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04.16.2020 Sharon Spano, Ph.D.

Master a Moment of Chaos

Wynton Marsalis, the great jazz virtuoso, spoke last week about mastering a moment of chaos. His equally renowned father, Ellis, recently passed due to complications from COVID-19. The younger Marsalis bravely spoke about how his dad would be urging him to get on with it. Take action.

One of the most brilliant musicians of our time is now faced with the hard task of dealing with his own grief while doing all he can to save Jazz at Lincoln Center as millions of dollars slip away during the pandemic. All this in the midst of a city under siege.

Like many of you, Marsalis is being hit by loss from every angle.

So, let’s talk a bit about mastering these moments of chaos. What’s one to do when grief surrounds every aspect of our life?

Be Responsible and Lean In

Whenever I use the term “lean in,” I’m suggesting that you give yourself permission for whatever is going on in your interior. There’s a very subtle balance between taking action and acknowledging grief and loss. You don’t want to dwell on your feelings, but if you fail to give them space, they will morph into something far more dangerous.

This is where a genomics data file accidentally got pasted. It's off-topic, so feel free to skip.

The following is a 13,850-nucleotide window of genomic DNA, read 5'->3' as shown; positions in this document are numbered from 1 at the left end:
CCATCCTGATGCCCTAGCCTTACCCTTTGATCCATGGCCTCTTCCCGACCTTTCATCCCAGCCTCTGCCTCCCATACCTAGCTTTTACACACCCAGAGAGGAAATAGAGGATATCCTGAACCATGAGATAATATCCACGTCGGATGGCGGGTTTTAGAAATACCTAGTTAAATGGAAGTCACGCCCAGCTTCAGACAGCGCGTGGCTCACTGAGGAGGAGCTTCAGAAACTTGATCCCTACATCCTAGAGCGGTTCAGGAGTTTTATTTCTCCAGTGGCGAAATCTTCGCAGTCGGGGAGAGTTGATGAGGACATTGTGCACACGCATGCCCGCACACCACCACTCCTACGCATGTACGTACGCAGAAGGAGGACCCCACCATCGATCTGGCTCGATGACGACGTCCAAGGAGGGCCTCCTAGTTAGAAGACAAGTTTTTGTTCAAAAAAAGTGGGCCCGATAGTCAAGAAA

We are a resilient people. We want to be released from our cages and get on with our lives. If we do this too quickly, however, we will pay a dear price because grief and all the psychological and emotional ramifications that surround it needs to be honored within your own system. Failure to do so will only delay the healing process.

Psychological experts are already warning of a mental health epidemic as a result of COVID-19. It’s anticipated that we won’t have enough resources for people to receive the support they need on the other side of this pandemic.

As this crisis unfolds, the millions without jobs and the layers of economic loss will culminate in a flood of societal grief. We must individually fortify ourselves in ways to support one another not only now but in preparation of what’s yet to come.

The unmet hunger of grief in the individual translates into the ongoing chaos of a society. More violence. More crime. More murders and suicide.